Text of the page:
Department of Psychology and Behavioural Sciences

Memory-Related Emotion Regulation and its Relation to Internalizing Symptoms

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Memory-Related Emotion Regulation and its Relation to Internalizing Symptoms. / del Palacio-Gonzalez, Adriana; Berntsen, Dorthe.

In: Cognitive Therapy and Research, Vol. 44, No. 6, 12.2020, p. 1162-1176.

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@article{a9445afffb13418fbd653a459bab0d28,
title = "Memory-Related Emotion Regulation and its Relation to Internalizing Symptoms",
abstract = "Background: Memory-related emotion-regulation is the emotion-regulation strategies employed in response to the retrieval of specific autobiographical memories. We propose that memory-related emotion-regulation may facilitate the link between a memory{\textquoteright}s centrality to an individual{\textquoteright}s identity and internalizing symptoms as identified in previous work. Method: In two studies (Ns = 229 and 199), Amazon MTurk workers reported the use of five emotion regulation strategies in relation to recent memories that were judged to be either highly central or less central to their identity. Further, participants completed different measures of depression and anxiety symptoms. Results: Across both studies, high-centrality memories were associated with greater employment of emotion regulation strategies than low-centrality memories. Brooding over high-centrality memories (but not low-centrality memories) predicted depressive symptoms. For anxiety, in Study 1, emotion regulation for both high- and low-centrality memories was associated with higher generalized anxiety disorder symptoms (i.e. worry). In Study 2, emotion regulation of high-centrality memories (but not low-centrality memories) predicted fear and panic symptoms. Conclusions: Highly central memories were associated with a distinct emotional experience and emotion regulation strategies. Brooding, when remembering highly central events, was robustly associated with all types of internalizing symptoms. Other emotion regulation strategies showed less consistent patterns, and emotion regulation for low centrality memories was related only to worry. Overall, the findings underscore the importance that memory centrality has for understanding emotion regulation when experiencing elevated depressive and anxiety symptoms.",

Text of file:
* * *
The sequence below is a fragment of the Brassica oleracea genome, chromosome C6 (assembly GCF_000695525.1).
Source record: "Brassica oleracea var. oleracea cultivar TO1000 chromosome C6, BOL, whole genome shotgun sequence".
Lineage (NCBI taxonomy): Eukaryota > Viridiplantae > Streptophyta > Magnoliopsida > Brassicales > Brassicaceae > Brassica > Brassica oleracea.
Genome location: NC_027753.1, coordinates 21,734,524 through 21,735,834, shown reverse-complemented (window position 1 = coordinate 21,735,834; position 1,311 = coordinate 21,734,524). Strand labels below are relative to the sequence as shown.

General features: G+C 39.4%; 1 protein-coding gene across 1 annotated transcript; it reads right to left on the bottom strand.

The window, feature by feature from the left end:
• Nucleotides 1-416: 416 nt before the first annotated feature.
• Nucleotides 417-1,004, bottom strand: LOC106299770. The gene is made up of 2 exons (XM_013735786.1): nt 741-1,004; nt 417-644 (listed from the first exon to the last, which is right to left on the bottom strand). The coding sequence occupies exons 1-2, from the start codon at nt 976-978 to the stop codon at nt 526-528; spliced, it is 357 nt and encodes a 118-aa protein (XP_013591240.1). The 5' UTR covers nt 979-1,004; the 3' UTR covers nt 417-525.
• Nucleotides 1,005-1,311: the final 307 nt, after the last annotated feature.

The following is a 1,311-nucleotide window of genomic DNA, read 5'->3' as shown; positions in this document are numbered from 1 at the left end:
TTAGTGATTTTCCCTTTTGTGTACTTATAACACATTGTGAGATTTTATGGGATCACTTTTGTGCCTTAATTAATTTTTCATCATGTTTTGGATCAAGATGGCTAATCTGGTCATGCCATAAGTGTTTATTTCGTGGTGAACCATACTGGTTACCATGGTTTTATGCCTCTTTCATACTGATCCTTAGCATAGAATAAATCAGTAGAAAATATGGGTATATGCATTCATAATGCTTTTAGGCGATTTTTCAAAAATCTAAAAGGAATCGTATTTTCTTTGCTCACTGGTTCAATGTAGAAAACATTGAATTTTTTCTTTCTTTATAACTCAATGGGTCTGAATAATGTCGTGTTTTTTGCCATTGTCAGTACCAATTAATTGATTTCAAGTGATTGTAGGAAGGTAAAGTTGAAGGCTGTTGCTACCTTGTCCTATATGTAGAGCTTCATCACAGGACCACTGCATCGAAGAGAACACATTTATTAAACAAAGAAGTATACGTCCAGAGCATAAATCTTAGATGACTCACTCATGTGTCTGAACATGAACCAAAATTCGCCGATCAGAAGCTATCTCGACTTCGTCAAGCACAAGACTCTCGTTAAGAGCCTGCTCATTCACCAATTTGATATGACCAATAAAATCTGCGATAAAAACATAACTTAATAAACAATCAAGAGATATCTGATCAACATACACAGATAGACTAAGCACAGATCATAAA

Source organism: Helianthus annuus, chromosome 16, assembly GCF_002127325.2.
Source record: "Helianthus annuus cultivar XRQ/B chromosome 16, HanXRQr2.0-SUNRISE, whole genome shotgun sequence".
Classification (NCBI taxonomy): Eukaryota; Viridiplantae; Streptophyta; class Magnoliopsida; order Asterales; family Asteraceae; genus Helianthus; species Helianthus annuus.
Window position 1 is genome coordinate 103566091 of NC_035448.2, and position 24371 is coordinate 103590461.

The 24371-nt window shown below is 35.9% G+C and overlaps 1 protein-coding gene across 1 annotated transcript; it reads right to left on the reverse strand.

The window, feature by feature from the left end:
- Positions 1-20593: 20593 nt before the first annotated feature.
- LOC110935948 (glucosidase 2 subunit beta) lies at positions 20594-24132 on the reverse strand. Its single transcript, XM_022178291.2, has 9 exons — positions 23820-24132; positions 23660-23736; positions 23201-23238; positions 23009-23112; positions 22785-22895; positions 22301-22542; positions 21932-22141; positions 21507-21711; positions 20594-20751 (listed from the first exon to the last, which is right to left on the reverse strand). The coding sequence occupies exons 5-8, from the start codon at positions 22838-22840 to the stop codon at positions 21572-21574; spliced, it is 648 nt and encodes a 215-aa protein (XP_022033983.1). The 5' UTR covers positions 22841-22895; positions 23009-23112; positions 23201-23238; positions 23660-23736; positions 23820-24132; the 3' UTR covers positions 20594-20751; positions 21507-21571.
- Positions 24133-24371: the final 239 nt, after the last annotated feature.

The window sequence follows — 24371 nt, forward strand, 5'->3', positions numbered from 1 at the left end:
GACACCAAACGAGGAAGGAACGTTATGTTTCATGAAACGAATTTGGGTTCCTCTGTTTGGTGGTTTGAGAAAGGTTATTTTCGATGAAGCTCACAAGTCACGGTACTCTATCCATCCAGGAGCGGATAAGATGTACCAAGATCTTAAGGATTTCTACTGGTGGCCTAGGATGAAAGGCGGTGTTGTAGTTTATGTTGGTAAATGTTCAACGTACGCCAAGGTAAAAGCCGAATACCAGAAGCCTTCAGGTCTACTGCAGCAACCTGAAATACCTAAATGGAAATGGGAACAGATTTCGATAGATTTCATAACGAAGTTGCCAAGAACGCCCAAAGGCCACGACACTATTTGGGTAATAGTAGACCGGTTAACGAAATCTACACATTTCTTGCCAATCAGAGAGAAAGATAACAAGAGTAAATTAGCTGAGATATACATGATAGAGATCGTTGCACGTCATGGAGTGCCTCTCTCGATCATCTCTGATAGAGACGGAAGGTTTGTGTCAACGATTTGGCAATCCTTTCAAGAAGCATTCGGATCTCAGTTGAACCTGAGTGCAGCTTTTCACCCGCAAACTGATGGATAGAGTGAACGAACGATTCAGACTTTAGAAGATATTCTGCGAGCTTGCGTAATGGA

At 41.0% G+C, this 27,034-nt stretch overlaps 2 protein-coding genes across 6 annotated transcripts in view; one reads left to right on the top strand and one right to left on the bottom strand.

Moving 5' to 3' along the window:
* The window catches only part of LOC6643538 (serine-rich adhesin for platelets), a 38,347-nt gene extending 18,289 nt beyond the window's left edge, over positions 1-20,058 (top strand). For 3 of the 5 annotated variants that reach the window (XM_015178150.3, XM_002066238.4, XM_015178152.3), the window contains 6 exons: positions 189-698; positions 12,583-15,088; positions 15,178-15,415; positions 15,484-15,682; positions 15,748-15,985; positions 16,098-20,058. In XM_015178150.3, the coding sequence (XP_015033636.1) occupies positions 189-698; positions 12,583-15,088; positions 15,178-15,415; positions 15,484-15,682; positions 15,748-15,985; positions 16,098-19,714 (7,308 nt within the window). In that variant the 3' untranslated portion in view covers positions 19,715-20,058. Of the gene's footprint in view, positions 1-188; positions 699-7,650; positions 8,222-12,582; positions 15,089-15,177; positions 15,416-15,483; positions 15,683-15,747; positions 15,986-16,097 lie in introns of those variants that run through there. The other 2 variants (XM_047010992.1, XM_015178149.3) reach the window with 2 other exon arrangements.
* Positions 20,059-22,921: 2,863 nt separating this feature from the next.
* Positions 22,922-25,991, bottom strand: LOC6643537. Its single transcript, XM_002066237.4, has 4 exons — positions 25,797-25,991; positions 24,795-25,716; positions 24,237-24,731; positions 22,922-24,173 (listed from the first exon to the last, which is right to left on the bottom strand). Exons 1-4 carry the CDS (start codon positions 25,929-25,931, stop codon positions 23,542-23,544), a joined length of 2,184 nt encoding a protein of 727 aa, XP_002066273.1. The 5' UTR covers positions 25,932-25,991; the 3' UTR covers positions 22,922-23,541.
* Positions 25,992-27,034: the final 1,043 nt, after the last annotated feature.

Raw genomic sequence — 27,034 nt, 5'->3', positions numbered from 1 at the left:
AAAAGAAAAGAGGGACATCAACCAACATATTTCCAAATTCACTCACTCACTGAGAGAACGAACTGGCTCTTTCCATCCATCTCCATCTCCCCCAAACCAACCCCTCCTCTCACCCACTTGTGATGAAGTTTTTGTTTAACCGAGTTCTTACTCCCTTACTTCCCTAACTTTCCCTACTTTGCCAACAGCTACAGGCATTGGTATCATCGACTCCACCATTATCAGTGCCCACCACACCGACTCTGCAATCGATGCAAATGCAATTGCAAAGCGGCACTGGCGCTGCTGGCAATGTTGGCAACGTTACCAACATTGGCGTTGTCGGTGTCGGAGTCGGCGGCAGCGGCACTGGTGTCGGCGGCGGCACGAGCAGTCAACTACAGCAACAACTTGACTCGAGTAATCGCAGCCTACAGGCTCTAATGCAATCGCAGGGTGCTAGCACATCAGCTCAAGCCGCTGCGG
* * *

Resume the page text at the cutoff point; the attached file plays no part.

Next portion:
keywords = "Anxiety, Appraisal, Autobiographical memory, Depression, Emotion regulation, Event centrality, Internalizing, Life events",
author = "{del Palacio-Gonzalez}, Adriana and Dorthe Berntsen",
year = "2020",
month = dec,
doi = "10.1007/s10608-020-10137-w",
language = "English",
volume = "44",
pages = "1162--1176",
journal = "Cognitive Therapy and Research",
issn = "0147-5916",
publisher = "Springer New York LLC",
number = "6",

}

RIS

TY - JOUR

T1 - Memory-Related Emotion Regulation and its Relation to Internalizing Symptoms

AU - del Palacio-Gonzalez, Adriana

AU - Berntsen, Dorthe

PY - 2020/12

Y1 - 2020/12